The first player starts the game by saying, “I went shopping and bought a ____,” identifying an item they would buy.
The second player continues, “I went shopping and bought a (names the first player’s item) and a ___ (adding a new item to the list).”
Players continue taking turns to remember the items purchased in order as the list gets longer and longer. The winner is the last person who can correctly name all of the items in sequence.
This game can be adapted to many different scenarios, for example, “I went on holidays and packed…” or “I went to school and took …”
You can also adapt the game for children familiar with letters of the alphabet by requiring players in turn to name an item that begins with each letter of the alphabet. Player 1=A, player 2=B, player 3=C, etc.
5. The Magic Cup Game
This classic carnival game makes a fun memory exercise with just two household items.
Place three identical, plastic cups in a line on the table, rim down. Place a pom pom or small rubber ball under one cup, allowing your child to see which cup the pom pom/ball is under. Shuffle the cups around by sliding them across the table, switching their positions quickly back and forth and all around. Once you have stopped moving the cups ask your child to identify which cup the ball is now under.
6. Brain Boxes
My girls love these brain box games. They are available in a wide range of themes – everything from animals to fairytales to math problems.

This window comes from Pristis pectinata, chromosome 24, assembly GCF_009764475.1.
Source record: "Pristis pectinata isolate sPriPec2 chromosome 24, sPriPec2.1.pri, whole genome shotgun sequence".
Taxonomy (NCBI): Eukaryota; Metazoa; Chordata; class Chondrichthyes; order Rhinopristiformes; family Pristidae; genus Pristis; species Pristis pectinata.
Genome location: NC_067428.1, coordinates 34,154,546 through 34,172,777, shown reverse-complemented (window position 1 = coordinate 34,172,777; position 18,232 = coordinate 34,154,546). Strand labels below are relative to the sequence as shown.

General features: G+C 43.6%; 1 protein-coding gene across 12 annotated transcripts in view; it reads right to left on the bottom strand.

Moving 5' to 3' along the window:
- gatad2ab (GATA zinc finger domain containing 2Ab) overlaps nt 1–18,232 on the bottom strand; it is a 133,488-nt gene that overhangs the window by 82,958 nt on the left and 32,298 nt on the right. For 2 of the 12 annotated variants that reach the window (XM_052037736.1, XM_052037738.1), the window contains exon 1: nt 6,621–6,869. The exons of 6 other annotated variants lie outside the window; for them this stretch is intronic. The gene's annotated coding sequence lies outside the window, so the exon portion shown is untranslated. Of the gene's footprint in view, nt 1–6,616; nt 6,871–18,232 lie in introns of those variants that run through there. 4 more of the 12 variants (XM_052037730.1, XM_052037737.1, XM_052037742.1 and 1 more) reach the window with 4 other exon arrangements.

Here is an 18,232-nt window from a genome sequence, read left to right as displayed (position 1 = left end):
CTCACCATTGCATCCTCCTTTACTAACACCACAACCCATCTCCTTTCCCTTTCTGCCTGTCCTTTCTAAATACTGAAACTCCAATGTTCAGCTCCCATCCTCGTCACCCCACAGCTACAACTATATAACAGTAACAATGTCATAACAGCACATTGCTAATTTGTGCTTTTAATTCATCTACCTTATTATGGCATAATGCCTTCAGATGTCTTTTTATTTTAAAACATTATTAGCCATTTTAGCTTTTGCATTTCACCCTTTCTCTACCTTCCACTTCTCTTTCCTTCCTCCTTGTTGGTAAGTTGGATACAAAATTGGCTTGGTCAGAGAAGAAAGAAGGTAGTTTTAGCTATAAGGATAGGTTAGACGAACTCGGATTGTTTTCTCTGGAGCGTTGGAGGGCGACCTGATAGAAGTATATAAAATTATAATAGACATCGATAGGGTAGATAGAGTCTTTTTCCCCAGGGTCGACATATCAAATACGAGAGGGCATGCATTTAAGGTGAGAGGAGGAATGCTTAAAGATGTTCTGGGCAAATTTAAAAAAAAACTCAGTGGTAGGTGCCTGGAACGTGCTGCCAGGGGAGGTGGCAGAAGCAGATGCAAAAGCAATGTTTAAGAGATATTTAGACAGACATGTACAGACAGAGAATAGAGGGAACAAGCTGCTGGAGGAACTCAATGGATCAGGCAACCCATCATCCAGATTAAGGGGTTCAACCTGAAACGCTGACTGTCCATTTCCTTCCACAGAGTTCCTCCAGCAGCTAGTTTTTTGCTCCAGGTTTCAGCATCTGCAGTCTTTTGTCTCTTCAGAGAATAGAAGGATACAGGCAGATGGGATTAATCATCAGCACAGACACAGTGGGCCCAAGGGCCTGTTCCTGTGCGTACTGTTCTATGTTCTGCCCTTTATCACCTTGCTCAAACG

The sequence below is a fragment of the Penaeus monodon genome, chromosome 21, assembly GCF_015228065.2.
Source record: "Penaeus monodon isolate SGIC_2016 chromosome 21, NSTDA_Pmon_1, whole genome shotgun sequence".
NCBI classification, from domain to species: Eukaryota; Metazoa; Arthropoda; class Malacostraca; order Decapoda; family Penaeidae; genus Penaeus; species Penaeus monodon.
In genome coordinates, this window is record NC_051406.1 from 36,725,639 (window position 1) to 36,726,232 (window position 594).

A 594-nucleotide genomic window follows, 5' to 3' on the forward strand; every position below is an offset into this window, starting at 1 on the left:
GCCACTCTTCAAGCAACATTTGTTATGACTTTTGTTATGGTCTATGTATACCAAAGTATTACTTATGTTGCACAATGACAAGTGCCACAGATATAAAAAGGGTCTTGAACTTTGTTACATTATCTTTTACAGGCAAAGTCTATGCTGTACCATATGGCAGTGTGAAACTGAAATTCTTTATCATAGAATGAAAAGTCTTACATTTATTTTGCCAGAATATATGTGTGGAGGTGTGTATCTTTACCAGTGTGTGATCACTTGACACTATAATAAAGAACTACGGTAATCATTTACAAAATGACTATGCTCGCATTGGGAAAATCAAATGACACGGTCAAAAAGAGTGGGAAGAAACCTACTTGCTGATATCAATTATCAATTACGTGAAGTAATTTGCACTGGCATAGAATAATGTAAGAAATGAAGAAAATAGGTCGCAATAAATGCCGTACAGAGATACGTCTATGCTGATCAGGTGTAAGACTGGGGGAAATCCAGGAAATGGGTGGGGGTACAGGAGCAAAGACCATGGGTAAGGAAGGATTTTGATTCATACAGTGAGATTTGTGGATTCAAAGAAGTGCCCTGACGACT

7. Draw a Word on My Back
Success in this game requires the child to transfer a physical sensation to a mental picture and retain a short series of mental pictures in their head to correctly identify the word.
One player uses their finger to ‘write’ a word on the back of the second player. The second player tries to identify the word. Players switch positions and take turns being the ‘writer’ and guesser.
8. Number String
Similar to The Shopping Game, using numbers makes this game more abstract and therefore more challenging. Perfect for older kids!
The first person says a one digit number. The next player repeats the first number and adds another one digit number. The third person says the first and the second numbers and then adds a third number. The game continues until someone forgets a number. That person is out. Play continues and the winner is the last person standing – the person able to correctly identify the longest string of numbers.
9. Total Recall
Display a series of pictures or words for a few seconds. Cover the images/words and have children write, draw or tell a partner the objects in correct order.
Make the game more difficult by increasing the number of items in the series.
10. Card Recall
Played in pairs, five cards are placed in a series on the table (these can be playing cards or other picture or word cards). One player is given time to memorise the sequence. Then their partner takes the cards, shuffles them and places only four of the cards back on the table. The first player must identify which card is missing.
A Few Quick Memory Games & Tools
These quick memory games make fun challenges while you’re waiting at the doctors office, a restaurant or while travelling.
- Recite the alphabet backwards
- Count backwards from a large number by 7s (or another multiple)
- Rub your head and pat your tummy. Now switch – pat your head and rub your tummy
- Spell supercalifragilisticexpialidocious
Do you have a favourite game to develop memory and concentration?